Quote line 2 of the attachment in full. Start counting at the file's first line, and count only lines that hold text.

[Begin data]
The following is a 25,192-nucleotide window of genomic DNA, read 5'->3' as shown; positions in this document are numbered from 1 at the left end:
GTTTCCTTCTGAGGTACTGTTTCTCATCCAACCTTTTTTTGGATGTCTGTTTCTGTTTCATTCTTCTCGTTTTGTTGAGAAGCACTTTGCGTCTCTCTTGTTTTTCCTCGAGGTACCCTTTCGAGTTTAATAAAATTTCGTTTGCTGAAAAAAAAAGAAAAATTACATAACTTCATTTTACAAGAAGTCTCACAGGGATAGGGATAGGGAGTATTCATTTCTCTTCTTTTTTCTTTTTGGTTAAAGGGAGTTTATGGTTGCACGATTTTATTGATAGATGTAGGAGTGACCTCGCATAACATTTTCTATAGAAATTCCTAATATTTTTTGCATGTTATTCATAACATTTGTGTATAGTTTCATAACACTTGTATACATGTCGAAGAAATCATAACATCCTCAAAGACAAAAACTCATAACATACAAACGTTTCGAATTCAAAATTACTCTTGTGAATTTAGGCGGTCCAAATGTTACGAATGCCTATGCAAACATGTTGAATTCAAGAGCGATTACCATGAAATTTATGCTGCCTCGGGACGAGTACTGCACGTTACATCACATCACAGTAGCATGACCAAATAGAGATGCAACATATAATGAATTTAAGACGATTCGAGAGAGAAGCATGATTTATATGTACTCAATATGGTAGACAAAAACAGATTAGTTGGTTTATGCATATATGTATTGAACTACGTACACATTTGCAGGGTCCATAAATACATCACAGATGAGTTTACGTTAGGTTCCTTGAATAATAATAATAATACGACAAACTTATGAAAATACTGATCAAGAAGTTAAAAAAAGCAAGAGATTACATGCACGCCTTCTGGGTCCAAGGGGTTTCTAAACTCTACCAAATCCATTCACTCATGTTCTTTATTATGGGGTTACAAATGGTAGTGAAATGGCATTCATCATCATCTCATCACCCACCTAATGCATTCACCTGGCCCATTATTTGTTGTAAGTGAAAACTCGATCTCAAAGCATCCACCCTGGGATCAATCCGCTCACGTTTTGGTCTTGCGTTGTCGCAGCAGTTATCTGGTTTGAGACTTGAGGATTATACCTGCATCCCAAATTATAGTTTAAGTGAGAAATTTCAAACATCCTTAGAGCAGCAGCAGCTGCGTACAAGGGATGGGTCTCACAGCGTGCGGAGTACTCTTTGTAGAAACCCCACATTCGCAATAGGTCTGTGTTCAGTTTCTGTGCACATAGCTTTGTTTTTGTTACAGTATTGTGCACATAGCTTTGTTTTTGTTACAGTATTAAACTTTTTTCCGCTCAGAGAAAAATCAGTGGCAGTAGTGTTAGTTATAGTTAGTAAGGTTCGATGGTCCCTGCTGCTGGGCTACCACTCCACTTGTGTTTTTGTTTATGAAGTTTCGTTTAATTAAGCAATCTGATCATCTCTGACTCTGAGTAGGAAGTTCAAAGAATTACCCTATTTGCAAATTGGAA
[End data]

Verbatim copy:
GTTTCCTTCTGAGGTACTGTTTCTCATCCAACCTTTTTTTGGATGTCTGTTTCTGTTTCATTCTTCTCGTTTTGTTGAGAAGCACTTTGCGTCTCTCTTGTTTTTCCTCGAGGTACCCTTTCGAGTTTAATAAAATTTCGTTTGCTGAAAAAAAAAGAAAAATTACATAACTTCATTTTACAAGAAGTCTCACAGGGATAGGGATAGGGAGTATTCATTTCTCTTCTTTTTTCTTTTTGGTTAAAGGGAGTTTATGGTTGCACGATTTTATTGATAGATGTAGGAGTGACCTCGCATAACATTTTCTATAGAAATTCCTAATATTTTTTGCATGTTATTCATAACATTTGTGTATAGTTTCATAACACTTGTATACATGTCGAAGAAATCATAACATCCTCAAAGACAAAAACTCATAACATACAAACGTTTCGAATTCAAAATTACTCTTGTGAATTTAGGCGGTCCAAATGTTACGAATGCCTATGCAAACATGTTGAATTCAAGAGCGATTACCATGAAATTTATGCTGCCTCGGGACGAGTACTGCACGTTACATCACATCACAGTAGCATGACCAAATAGAGATGCAACATATAATGAATTTAAGACGATTCGAGAGAGAAGCATGATTTATATGTACTCAATATGGTAGACAAAAACAGATTAGTTGGTTTATGCATATATGTATTGAACTACGTACACATTTGCAGGGTCCATAAATACATCACAGATGAGTTTACGTTAGGTTCCTTGAATAATAATAATAATACGACAAACTTATGAAAATACTGATCAAGAAGTTAAAAAAAGCAAGAGATTACATGCACGCCTTCTGGGTCCAAGGGGTTTCTAAACTCTACCAAATCCATTCACTCATGTTCTTTATTATGGGGTTACAAATGGTAGTGAAATGGCATTCATCATCATCTCATCACCCACCTAATGCATTCACCTGGCCCATTATTTGTTGTAAGTGAAAACTCGATCTCAAAGCATCCACCCTGGGATCAATCCGCTCACGTTTTGGTCTTGCGTTGTCGCAGCAGTTATCTGGTTTGAGACTTGAGGATTATACCTGCATCCCAAATTATAGTTTAAGTGAGAAATTTCAAACATCCTTAGAGCAGCAGCAGCTGCGTACAAGGGATGGGTCTCACAGCGTGCGGAGTACTCTTTGTAGAAACCCCACATTCGCAATAGGTCTGTGTTCAGTTTCTGTGCACATAGCTTTGTTTTTGTTACAGTATTGTGCACATAGCTTTGTTTTTGTTACAGTATTAAACTTTTTTCCGCTCAGAGAAAAATCAGTGGCAGTAGTGTTAGTTATAGTTAGTAAGGTTCGATGGTCCCTGCTGCTGGGCTACCACTCCACTTGTGTTTTTGTTTATGAAGTTTCGTTTAATTAAGCAATCTGATCATCTCTGACTCTGAGTAGGAAGTTCAAAGAATTACCCTATTTGCAAATTGGAA